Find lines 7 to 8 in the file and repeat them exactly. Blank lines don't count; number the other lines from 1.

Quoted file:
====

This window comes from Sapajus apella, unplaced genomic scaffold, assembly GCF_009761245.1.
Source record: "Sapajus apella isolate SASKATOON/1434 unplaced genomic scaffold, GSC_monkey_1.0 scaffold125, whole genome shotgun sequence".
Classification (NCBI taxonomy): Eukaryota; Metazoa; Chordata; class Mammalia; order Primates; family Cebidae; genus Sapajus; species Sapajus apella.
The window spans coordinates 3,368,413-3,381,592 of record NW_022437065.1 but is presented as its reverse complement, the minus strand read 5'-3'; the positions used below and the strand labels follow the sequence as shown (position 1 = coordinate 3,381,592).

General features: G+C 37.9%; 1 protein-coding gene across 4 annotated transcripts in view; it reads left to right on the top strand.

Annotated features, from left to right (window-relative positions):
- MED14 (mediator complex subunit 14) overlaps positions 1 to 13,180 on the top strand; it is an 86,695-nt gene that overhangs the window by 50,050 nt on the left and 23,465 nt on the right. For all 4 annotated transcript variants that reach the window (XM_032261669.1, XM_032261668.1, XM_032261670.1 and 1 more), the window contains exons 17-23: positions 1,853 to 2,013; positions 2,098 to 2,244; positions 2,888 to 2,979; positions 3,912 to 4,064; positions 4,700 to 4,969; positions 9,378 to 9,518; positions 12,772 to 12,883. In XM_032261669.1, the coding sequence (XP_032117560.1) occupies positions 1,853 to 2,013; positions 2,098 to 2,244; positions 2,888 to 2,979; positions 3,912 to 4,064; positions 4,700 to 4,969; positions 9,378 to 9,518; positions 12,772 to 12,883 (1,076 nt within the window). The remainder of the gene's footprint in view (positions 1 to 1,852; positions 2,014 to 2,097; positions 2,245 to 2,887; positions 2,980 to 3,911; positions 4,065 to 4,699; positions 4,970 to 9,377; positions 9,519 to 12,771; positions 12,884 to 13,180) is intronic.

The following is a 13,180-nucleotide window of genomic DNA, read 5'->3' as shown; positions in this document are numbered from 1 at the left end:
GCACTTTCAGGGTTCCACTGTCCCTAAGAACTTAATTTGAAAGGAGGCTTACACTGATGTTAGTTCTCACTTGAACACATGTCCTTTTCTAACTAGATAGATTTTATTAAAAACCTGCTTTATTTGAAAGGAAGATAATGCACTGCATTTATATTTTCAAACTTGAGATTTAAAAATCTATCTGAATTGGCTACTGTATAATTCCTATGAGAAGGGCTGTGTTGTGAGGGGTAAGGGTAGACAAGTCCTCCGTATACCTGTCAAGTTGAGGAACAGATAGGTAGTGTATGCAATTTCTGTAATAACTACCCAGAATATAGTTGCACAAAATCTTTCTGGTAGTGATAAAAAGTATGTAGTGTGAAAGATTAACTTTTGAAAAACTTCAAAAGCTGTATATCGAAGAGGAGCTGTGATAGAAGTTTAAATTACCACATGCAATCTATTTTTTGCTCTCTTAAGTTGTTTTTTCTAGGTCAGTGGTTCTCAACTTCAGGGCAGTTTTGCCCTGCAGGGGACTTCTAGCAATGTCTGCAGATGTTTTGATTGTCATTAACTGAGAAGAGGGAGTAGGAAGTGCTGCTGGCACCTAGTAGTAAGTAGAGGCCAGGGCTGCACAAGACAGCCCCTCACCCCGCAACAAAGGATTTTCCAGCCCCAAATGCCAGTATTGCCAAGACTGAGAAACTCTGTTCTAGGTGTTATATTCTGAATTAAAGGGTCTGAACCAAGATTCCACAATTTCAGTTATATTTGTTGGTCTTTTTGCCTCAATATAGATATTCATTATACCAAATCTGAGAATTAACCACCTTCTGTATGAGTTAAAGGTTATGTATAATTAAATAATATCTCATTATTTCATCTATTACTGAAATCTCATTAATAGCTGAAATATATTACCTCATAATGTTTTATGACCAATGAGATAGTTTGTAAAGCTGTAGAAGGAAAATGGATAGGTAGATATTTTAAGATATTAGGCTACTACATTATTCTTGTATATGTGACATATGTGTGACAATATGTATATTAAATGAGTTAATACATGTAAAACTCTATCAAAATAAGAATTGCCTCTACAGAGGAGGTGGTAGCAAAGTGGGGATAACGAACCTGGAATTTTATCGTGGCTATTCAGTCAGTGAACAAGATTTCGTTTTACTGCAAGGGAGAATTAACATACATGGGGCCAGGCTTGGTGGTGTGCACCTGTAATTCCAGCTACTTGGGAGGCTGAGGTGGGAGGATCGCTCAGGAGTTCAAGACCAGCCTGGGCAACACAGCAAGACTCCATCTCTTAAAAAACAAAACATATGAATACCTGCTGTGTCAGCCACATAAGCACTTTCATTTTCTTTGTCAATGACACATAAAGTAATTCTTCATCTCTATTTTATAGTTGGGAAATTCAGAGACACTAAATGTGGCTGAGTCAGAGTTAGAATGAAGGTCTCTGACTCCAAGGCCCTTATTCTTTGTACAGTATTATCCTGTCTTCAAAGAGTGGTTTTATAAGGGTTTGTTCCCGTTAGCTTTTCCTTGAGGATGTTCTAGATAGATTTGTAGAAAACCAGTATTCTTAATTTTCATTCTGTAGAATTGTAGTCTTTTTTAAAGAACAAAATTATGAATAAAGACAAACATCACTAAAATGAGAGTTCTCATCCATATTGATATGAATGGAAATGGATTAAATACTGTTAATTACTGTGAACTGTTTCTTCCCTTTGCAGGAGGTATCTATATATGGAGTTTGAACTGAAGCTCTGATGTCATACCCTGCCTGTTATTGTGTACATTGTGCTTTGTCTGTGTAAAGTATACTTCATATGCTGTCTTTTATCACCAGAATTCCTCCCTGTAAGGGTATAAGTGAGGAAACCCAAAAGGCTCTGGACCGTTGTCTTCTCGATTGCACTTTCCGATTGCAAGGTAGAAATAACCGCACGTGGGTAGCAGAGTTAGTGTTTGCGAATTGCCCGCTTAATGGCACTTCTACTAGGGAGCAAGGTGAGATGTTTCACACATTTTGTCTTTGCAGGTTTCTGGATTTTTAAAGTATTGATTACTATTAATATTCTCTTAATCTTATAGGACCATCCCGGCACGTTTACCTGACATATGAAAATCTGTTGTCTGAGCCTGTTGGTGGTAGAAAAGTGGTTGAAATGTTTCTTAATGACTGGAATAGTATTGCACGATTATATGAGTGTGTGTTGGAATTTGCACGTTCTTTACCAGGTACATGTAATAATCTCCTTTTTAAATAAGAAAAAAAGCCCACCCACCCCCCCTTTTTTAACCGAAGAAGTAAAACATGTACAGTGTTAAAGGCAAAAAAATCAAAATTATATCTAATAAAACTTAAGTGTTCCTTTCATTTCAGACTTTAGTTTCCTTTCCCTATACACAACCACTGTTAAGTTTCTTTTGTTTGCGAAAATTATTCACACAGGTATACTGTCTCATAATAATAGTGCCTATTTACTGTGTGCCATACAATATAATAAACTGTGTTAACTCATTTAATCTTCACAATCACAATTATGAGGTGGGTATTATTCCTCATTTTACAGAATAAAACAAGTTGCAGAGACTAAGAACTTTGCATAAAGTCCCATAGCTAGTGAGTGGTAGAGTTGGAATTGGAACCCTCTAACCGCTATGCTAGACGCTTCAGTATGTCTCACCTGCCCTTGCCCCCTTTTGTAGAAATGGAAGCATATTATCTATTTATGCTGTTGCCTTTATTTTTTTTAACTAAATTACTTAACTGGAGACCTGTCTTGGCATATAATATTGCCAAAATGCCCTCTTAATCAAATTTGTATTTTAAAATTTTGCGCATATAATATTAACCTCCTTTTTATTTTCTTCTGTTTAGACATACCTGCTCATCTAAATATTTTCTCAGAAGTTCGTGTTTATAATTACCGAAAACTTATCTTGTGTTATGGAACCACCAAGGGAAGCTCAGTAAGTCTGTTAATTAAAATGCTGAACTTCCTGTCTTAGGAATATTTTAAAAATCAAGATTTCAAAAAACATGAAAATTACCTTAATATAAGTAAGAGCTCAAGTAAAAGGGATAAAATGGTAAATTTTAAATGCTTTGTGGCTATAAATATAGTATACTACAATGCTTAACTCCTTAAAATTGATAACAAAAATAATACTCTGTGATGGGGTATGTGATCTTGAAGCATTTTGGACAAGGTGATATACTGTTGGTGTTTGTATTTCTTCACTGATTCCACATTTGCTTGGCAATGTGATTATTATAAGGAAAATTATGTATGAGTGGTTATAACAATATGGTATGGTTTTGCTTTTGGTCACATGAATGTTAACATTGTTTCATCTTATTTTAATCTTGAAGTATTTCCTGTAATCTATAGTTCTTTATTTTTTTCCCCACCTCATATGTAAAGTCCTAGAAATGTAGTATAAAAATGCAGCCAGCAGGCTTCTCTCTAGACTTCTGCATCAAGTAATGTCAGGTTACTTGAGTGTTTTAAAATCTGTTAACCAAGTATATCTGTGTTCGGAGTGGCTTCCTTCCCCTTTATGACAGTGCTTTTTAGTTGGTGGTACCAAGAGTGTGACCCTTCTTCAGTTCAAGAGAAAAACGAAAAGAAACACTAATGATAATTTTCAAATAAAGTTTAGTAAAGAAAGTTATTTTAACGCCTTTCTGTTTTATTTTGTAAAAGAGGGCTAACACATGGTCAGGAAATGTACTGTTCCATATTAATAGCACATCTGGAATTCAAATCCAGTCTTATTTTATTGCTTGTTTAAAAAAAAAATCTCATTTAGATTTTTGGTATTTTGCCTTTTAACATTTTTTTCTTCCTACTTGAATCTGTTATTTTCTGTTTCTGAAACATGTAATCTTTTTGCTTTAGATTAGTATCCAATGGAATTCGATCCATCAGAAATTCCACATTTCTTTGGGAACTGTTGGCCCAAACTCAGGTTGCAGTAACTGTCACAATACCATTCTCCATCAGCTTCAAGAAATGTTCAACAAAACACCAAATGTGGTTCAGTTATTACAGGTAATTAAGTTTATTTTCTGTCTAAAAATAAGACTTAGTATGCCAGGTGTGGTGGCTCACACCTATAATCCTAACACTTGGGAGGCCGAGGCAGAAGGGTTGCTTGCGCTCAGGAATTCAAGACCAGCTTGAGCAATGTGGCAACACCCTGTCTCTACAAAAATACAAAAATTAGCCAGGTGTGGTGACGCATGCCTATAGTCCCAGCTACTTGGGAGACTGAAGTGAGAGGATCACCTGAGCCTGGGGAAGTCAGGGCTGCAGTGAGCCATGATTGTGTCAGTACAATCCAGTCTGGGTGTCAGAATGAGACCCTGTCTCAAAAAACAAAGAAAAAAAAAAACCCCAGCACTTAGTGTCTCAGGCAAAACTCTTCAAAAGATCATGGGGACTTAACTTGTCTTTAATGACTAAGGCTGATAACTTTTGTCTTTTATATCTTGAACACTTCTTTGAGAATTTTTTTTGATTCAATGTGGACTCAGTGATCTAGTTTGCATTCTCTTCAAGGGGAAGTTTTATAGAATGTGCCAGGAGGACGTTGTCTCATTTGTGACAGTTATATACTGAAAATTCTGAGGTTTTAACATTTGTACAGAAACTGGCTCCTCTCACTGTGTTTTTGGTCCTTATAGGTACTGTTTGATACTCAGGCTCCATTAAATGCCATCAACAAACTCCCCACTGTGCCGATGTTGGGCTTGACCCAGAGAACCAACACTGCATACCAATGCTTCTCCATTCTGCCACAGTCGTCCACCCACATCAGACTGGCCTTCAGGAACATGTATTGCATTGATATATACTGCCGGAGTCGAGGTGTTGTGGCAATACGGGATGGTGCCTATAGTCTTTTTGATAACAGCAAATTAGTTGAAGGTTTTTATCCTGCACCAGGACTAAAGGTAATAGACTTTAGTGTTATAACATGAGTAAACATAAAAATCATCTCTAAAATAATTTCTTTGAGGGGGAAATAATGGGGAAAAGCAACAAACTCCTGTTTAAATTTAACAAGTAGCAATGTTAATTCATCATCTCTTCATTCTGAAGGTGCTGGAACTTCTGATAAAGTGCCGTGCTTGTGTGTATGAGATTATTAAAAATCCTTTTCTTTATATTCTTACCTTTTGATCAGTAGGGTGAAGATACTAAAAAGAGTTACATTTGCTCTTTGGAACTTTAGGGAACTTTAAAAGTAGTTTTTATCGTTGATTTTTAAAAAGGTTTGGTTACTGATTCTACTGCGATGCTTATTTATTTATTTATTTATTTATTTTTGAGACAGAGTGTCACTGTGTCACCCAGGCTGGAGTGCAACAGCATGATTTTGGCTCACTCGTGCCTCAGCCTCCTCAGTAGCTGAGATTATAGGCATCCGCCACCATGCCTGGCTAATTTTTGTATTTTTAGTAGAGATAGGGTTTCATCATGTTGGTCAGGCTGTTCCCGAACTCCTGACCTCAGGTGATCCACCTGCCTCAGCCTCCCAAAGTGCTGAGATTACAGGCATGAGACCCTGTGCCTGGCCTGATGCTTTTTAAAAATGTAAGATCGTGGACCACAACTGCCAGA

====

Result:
- MED14 (mediator complex subunit 14) overlaps positions 1 to 13,180 on the top strand; it is an 86,695-nt gene that overhangs the window by 50,050 nt on the left and 23,465 nt on the right. For all 4 annotated transcript variants that reach the window (XM_032261669.1, XM_032261668.1, XM_032261670.1 and 1 more), the window contains exons 17-23: positions 1,853 to 2,013; positions 2,098 to 2,244; positions 2,888 to 2,979; positions 3,912 to 4,064; positions 4,700 to 4,969; positions 9,378 to 9,518; positions 12,772 to 12,883. In XM_032261669.1, the coding sequence (XP_032117560.1) occupies positions 1,853 to 2,013; positions 2,098 to 2,244; positions 2,888 to 2,979; positions 3,912 to 4,064; positions 4,700 to 4,969; positions 9,378 to 9,518; positions 12,772 to 12,883 (1,076 nt within the window). The remainder of the gene's footprint in view (positions 1 to 1,852; positions 2,014 to 2,097; positions 2,245 to 2,887; positions 2,980 to 3,911; positions 4,065 to 4,699; positions 4,970 to 9,377; positions 9,519 to 12,771; positions 12,884 to 13,180) is intronic.

The following is a 13,180-nucleotide window of genomic DNA, read 5'->3' as shown; positions in this document are numbered from 1 at the left end: